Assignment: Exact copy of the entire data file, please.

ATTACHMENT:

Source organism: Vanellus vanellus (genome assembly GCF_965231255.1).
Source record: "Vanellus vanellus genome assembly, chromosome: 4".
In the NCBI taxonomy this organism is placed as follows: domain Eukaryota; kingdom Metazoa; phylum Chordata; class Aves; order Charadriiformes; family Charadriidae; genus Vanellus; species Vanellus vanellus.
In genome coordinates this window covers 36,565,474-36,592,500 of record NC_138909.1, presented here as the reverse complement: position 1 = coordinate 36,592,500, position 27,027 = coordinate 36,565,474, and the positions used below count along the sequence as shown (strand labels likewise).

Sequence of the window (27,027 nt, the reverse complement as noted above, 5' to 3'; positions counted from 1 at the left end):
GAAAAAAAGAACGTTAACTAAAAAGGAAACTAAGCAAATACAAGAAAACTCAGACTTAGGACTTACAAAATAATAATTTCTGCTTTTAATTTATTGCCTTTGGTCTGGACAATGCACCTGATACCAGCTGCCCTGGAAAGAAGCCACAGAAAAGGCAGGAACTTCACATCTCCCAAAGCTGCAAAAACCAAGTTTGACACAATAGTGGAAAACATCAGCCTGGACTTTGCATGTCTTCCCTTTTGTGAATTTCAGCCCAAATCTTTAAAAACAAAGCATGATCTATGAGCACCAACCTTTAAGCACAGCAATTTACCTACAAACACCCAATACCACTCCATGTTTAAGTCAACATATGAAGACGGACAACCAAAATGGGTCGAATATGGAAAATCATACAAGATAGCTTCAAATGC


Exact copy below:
Source organism: Vanellus vanellus (genome assembly GCF_965231255.1).
Source record: "Vanellus vanellus genome assembly, chromosome: 4".
In the NCBI taxonomy this organism is placed as follows: domain Eukaryota; kingdom Metazoa; phylum Chordata; class Aves; order Charadriiformes; family Charadriidae; genus Vanellus; species Vanellus vanellus.
In genome coordinates this window covers 36,565,474-36,592,500 of record NC_138909.1, presented here as the reverse complement: position 1 = coordinate 36,592,500, position 27,027 = coordinate 36,565,474, and the positions used below count along the sequence as shown (strand labels likewise).

Sequence of the window (27,027 nt, the reverse complement as noted above, 5' to 3'; positions counted from 1 at the left end):
GAAAAAAAGAACGTTAACTAAAAAGGAAACTAAGCAAATACAAGAAAACTCAGACTTAGGACTTACAAAATAATAATTTCTGCTTTTAATTTATTGCCTTTGGTCTGGACAATGCACCTGATACCAGCTGCCCTGGAAAGAAGCCACAGAAAAGGCAGGAACTTCACATCTCCCAAAGCTGCAAAAACCAAGTTTGACACAATAGTGGAAAACATCAGCCTGGACTTTGCATGTCTTCCCTTTTGTGAATTTCAGCCCAAATCTTTAAAAACAAAGCATGATCTATGAGCACCAACCTTTAAGCACAGCAATTTACCTACAAACACCCAATACCACTCCATGTTTAAGTCAACATATGAAGACGGACAACCAAAATGGGTCGAATATGGAAAATCATACAAGATAGCTTCAAATGC